If we look at the 1D heat equation on a conducting rod with non-insulated ends, we get the standard Heat Equation from which the Fourier series formula is derived. I know that the heat equation had standard solutions that were known at the time, which were an exponential multiplied by a sinusoid, and by using separation of variables one can find the exact structure of all of these solutions.

My question is, how did Fourier realize that an infinite number of weighted sines were required to express the general solution? I understand that he knew due to the linearity of the PDE a linear sum of sines would also be a solution, but how did he jump from that to an infinite weighted sum of sinusoids as the representation of the general solution?


2 Answers 2


English translation of Fourier's Analytical Theory of Heat is accessible on Internet Archive. His reasoning for a stationary plate problem, which is his first example of applying trigonometric series, is on pp. 133-137. He separated the variables in the Laplace equation and showed that $e^{-mx}cos(my)$ solves it for any $m$. Superposition principle then suggests that one should look for a general solution as a weighted sum of all "elementary" ones. Moreover, in examples, he saw that infinitely many $m$ can be needed to satisfy the boundary conditions:

"In order to consider the problem in its elements, we shall in the first place seek for the simplest functions of $x$ and $y$, which satisfy equation (a); we shall then generalise the value of $v$ in order to satisfy all the stated conditions. By this method the solution will receive all possible extension, and we shall prove that the problem proposed admits of no other solution... A more general value of $v$ is easily formed by adding together several terms similar to the preceding, and we have $$v = ae^{-x}\cos y + be^{-3x}\cos 3y + ce^{-5x}\cos 5y + de^{-7x}\cos 7y + \&c... ...... (b).$$ It is evident that the function $v$ denoted by $\phi(x, y)$ satisfies the equation $\frac{d^2v}{dx^2}+\frac{d^2v}{dy^2} = 0$, and the condition $\phi(x, \pm\frac12\pi) = 0$. A third condition remains to be fulfilled, which is expressed thus, $\phi(0,y)=1$, and it is essential to remark that this result must exist when we give to y any value whatever included between $-\frac12\pi$ and $+\frac12\pi$... Equation (b) must therefore be subject to the following condition: $$1 = a\cos y + b\cos 3y + c\cos 5y + d\cos 7y + \&c.$$ The coefficients, $a, b, c, d, \&c.$, whose number is infinite, are determined by means of this equation... In this manner an exact idea might be formed of the movement of heat in the most general case; for it will be seen by the sequel that the movement is always compounded of a multitude of elementary movements, each of which is accomplished as if it alone existed."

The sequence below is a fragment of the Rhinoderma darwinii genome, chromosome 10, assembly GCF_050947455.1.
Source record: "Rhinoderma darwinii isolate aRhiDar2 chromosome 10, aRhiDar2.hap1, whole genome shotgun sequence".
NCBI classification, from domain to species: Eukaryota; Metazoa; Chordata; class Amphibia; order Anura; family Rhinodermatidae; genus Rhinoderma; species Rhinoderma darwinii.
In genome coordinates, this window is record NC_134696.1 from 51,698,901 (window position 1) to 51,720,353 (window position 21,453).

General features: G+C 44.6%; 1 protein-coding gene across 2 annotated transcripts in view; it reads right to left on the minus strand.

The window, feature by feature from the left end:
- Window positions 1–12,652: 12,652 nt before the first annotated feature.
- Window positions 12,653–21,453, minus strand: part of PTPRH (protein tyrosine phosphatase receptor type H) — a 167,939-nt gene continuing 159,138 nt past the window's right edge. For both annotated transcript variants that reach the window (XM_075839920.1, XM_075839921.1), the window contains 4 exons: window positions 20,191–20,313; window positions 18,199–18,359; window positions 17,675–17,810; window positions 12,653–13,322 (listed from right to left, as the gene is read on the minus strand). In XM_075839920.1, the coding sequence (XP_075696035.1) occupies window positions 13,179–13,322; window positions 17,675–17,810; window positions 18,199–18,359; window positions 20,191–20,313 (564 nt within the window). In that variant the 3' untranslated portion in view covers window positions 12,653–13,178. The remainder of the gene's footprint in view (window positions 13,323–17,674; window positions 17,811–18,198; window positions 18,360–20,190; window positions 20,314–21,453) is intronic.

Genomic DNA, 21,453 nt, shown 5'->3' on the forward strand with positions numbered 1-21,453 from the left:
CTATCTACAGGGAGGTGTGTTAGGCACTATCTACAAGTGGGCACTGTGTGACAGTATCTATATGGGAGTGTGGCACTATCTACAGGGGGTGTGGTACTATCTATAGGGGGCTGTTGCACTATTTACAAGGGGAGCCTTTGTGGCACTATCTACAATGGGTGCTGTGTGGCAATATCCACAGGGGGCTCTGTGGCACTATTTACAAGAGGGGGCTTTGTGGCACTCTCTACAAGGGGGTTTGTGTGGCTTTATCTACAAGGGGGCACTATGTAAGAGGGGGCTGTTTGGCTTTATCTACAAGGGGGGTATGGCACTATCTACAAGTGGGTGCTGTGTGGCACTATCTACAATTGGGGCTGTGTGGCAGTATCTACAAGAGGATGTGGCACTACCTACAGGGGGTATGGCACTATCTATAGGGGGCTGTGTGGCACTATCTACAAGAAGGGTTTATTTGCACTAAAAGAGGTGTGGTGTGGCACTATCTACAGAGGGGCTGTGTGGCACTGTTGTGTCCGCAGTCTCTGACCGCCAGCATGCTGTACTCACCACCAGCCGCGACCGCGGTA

He proceeds to determine the (infinitely many) coefficients recursively.


What we assume to be "the general solution" has evolved and refined over time. There is an argument to be made that Fourier did not strictly know that this would give the general solution, as the correct function space to define the space of solutions was not known to him. This would be resolved by Laurent Schwartz in the 1940s. Today we call the "fundamental solution" of a linear PDE the distributional impulse (Dirac delta) solution of the PDE, and general (now well-defined) solutions can be recovered by convolution in the function space of tempered distributions (see for example M. Shubin, "Invitation to partial differential equations" AMS (2022).) The Fourier Transforms of the fundamental solution will indeed require frequencies approaching infinity.

Incidentally, the proposal that an infinite sum of sinusoids might be the general solution of a partial differential equation goes back to D. Bernoulli in the context of discussion of the wave equation (Bernoulli, D. (1753). Reflexions et Eclaircissemens Sur les Nouvelles Vibrations des Cordes. Hist. de l’Acad. Roy. de Berlin, 9, pp. 147-195. Reproduction of the original with Portugese translation)

Fourier mentions the problems of determining Bernoulli's coefficients (Analytic Theory of Heat, paragraph 230) and proposes that his method allows for their general computation. In this context he notes that continuity is indeed not a requirement for functions to be amenable to computations of Fourier coefficients. Dealing with discontinuities was not fully resolved until Schwartz.

In this sense one could argue that Schwartz proved Bernoulli, Fourier, Heaviside and others right, by giving the precise setting in which their work is correct. And since then we strictly know, at least with respect to rigorous mathematical formalism.


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